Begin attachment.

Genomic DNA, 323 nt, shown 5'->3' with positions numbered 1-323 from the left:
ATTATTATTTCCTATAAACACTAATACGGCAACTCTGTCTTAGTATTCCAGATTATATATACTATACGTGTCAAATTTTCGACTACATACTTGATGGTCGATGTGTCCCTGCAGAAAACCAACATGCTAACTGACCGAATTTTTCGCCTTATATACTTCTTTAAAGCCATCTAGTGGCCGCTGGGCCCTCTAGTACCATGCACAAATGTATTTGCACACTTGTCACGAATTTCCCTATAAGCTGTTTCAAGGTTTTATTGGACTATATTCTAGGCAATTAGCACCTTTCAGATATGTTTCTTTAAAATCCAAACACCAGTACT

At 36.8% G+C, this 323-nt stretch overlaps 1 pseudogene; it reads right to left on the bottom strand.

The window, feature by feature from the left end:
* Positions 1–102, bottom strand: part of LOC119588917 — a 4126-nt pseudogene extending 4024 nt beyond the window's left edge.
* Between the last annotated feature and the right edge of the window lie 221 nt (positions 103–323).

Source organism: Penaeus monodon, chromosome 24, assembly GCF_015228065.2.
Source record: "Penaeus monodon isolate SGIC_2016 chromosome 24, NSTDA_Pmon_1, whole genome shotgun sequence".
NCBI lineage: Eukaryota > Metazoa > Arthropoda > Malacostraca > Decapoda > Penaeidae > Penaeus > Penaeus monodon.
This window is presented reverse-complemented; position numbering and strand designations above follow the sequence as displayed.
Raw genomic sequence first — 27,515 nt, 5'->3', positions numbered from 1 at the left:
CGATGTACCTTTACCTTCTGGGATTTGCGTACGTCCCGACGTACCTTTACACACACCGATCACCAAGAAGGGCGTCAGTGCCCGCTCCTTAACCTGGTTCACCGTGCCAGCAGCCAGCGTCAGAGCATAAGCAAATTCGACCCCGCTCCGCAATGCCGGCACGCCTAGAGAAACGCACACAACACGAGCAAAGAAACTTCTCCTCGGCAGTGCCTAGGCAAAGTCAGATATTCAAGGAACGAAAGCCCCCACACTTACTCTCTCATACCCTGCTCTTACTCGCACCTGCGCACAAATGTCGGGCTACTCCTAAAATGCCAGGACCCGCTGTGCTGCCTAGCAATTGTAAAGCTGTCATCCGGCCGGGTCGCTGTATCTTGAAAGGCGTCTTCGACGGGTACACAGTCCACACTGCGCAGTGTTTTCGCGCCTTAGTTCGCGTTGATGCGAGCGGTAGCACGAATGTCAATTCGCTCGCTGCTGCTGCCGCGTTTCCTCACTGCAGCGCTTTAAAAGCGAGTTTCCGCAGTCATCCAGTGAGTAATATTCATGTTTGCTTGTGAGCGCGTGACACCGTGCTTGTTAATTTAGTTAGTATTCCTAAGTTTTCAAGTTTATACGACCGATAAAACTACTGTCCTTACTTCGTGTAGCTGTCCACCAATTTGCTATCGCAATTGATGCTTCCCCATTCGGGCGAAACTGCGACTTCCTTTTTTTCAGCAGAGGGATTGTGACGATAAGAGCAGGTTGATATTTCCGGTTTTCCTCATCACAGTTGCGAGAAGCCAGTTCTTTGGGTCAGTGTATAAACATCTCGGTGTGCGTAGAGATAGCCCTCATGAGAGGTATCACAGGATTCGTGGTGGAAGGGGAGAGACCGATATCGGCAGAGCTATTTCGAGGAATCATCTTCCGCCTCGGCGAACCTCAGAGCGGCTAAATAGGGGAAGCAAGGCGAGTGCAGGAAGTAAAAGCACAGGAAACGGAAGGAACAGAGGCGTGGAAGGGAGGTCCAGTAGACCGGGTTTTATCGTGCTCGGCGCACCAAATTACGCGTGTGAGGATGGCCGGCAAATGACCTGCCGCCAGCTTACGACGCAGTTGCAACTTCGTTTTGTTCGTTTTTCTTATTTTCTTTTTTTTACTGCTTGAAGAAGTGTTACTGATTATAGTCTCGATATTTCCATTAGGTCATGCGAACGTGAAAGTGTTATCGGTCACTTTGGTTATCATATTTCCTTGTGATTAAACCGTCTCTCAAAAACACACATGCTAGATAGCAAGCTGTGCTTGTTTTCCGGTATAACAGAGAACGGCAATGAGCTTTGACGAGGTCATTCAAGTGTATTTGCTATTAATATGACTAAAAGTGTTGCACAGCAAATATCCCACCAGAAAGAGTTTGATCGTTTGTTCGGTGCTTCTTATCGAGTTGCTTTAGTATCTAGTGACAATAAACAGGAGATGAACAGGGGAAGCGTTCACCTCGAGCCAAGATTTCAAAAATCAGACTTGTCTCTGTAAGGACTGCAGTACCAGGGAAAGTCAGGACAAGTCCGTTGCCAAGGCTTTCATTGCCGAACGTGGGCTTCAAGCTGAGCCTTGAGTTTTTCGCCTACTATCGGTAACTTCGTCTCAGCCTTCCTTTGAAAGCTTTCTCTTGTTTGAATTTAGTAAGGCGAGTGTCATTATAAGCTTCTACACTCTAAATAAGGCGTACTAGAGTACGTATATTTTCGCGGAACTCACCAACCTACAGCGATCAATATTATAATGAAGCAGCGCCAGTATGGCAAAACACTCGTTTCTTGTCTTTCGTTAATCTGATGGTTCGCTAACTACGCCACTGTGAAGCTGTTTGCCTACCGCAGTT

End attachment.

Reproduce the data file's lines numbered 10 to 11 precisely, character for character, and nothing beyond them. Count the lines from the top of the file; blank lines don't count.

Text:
This window is presented reverse-complemented; position numbering and strand designations above follow the sequence as displayed.
Raw genomic sequence first — 27,515 nt, 5'->3', positions numbered from 1 at the left: